Divided GOP Prepares to Pick Speaker as McCarthy Floats Return

Former Speaker Kevin McCarthy on Monday floated the possibility of retaking the post he was ousted from within a week, while two Republicans ran to replace him, highlighting deep divisions in the party.

Last week Mr. With the House deadlocked following McCarthy’s ouster and war unfolding in Israel after an invasion by the Palestinian militant group Hamas that has led to hundreds of deaths, the California Republican has worked to project normalcy and leadership. A large number of civilians were taken hostage by Israelis. He summoned reporters to the Capitol to lay out a plan to protect Israel and rescue American prisoners.

The appearance had all the trappings of his lost job; Mr. McCarthy spoke from behind a dais in the Raeburn Chamber, where the speaker often presided over official functions, and used the language of the party leader in times of crisis.

“Now is the time for action,” he said, “and we must be there for our friend Israel.”

But Mr. McCarthy is no longer speaker, and the event underscored the confusion among House Republicans, who are set to meet Tuesday to discuss who to nominate as his successor. A party vote is scheduled for Wednesday, followed by a formal election on the floor.

Mr. The two front-runners to replace McCarthy — Rep. Steve Scalise of Louisiana, the No. 2 House Republican, and Rep. Jim Jordan of Ohio, the Judiciary Committee chairman — are vying for support, but the party is divided.

And he is angry and saddened by his removal at the hands of rebels in his party and still believes he deserves the post, Mr. He lamented how only 4 percent members of his party succeeded in ousting a Speaker who had 96 percent support.

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“Let’s be honest in our conference,” Mr. McCarthy told reporters. “Is our convention going to throw someone out in 35 days?”

He singled out two of the wrongdoers, Rep. Matt Gates of Florida and Rep. Nancy Mays of South Carolina, known for their frequent media appearances as “a bunch of people who love the camera more than they love the American people.”

The outbreak of the Israel-Gaza war highlights the dangers of a leaderless council. With the chamber under the control of the interim speaker, lawmakers are questioning what authority they have to take action as a legislative body, including approving more aid to Israel.

Mr. McCarthy seemed to capitalize on those concerns. His plan to respond to Hamas attacks on Israel includes strengthening America’s borders and campaigning against anti-Semitism. He called for a freeze on any money to Iran and denounced what he called “the evil axis of Iran, Russia and China”.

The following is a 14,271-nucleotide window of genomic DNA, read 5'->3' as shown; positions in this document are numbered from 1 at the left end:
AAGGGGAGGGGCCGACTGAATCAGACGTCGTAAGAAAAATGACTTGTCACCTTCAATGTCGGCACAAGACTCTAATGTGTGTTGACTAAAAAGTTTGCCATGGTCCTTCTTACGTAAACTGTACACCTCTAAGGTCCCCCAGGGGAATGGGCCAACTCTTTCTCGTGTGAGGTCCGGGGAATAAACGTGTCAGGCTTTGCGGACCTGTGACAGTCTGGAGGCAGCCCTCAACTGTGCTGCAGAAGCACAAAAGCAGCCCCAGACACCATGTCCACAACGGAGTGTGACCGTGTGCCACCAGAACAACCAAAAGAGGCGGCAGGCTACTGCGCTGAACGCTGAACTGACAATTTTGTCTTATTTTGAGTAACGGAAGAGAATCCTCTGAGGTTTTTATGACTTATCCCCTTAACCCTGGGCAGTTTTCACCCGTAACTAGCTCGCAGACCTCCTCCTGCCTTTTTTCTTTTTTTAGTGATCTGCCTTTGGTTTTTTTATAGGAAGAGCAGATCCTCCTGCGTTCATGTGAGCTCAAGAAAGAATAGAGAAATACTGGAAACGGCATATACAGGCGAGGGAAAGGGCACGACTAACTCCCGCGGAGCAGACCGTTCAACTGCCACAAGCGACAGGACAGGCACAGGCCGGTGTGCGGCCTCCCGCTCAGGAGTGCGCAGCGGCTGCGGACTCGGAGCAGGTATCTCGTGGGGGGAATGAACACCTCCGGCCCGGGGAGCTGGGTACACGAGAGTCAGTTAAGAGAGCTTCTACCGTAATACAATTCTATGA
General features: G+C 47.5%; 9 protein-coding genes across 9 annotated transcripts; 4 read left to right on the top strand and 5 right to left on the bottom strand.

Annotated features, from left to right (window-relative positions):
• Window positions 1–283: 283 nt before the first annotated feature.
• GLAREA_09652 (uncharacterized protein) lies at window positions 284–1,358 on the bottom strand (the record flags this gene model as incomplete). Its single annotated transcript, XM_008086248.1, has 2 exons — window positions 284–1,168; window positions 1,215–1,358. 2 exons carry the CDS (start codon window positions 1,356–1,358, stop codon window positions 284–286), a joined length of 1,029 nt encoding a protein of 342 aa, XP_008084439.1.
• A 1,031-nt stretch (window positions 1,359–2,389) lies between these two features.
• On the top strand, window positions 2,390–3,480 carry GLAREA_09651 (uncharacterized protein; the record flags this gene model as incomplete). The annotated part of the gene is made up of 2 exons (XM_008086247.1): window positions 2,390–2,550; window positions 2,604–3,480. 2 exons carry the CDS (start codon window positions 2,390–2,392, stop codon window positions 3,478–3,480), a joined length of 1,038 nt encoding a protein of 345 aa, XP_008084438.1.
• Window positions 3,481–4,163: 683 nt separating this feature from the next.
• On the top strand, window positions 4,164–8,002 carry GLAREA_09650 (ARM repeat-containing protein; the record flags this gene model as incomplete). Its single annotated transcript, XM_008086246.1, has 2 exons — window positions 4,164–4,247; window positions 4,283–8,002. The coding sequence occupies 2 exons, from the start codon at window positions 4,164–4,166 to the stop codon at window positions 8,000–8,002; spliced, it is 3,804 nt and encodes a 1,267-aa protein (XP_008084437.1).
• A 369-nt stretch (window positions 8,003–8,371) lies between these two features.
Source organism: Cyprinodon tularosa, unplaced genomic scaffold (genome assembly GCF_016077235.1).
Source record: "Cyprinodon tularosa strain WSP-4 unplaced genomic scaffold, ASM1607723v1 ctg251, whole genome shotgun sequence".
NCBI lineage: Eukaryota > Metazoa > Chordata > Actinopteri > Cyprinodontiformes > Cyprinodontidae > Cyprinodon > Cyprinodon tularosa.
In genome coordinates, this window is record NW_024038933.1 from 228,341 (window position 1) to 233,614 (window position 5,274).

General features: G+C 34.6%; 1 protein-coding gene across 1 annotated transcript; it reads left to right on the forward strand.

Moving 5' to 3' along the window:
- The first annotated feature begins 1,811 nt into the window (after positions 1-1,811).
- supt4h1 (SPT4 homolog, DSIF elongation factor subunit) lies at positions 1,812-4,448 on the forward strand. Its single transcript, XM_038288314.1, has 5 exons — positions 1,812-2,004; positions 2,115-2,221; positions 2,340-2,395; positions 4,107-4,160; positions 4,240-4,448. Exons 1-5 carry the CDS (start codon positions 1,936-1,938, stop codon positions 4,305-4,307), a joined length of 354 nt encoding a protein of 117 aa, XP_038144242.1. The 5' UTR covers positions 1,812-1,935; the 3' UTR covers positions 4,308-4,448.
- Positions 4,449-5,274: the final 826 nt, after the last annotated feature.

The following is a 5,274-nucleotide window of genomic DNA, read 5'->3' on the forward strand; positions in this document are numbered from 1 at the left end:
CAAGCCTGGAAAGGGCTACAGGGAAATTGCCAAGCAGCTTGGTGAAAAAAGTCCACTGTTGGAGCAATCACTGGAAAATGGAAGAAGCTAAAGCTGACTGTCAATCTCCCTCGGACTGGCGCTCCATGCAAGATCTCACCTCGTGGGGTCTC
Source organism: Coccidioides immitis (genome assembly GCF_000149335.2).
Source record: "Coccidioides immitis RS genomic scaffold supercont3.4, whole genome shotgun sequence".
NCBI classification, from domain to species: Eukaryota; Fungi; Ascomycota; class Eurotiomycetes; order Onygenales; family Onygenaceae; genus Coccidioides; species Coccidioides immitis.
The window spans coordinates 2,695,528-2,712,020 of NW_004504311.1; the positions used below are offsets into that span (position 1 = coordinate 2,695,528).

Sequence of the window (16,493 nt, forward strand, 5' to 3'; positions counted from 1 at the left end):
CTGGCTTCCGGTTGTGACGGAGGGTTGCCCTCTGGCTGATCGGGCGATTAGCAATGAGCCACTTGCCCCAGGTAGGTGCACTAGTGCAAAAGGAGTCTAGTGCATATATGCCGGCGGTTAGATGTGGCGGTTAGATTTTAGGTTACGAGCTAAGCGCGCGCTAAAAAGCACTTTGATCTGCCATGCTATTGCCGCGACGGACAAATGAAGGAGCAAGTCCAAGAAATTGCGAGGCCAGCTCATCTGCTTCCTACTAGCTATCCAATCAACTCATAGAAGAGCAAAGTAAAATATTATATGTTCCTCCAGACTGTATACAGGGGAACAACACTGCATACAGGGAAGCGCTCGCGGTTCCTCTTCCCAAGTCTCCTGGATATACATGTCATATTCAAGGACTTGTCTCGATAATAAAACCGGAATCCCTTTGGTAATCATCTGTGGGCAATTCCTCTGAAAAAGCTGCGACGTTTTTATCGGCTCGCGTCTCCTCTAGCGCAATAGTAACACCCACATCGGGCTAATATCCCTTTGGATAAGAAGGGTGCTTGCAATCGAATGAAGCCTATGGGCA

But Mr. was expelled from his position. McCarthy noted that he was in no position to implement any plans.

“Unfortunately, the House cannot do anything without the Speaker,” he lamented.

Asked if he wanted his armor back, Mr. McCarthy said the decision was not his and that he would support whatever his fellow Republicans chose.

“I will let the conference make any decision,” he said.

Reflecting the uncertainty in their conference, Republicans planned a closed-door listening session on Monday, returning to Washington on a federal holiday to meet on the House floor to air their differences.

The speakership contenders were expected to present their case at a candidate forum later on Tuesday evening. A closed-door vote by Republicans to choose the party’s nominee is scheduled for Wednesday morning. If Republicans coalesce around a nominee, the House could hold a formal election as early as Wednesday afternoon, but with divisions among GOP lawmakers, the process could drag.

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Mr. McCarthy’s allies have made it clear they believe his reinstatement is the best option.

“A lot of people believe that Kevin McCarthy is the right person to lead us,” Rep. Mike Lawler, Republican of New York, said Monday at the Capitol.

Mr. Mr. Trump said he insisted that the eight Republicans who pushed for McCarthy to become speaker should be “accountable.” Lawler said.

Mr. Gates and Mrs. Mac’s social media platform X previously hit back at their critics on Twitter.

“The former speaker wouldn’t be the former speaker if he spent as much time going after Chuck Schumer for not taking up our DoD military spending bill as attacking other Republicans.” Mrs Mages wrote.

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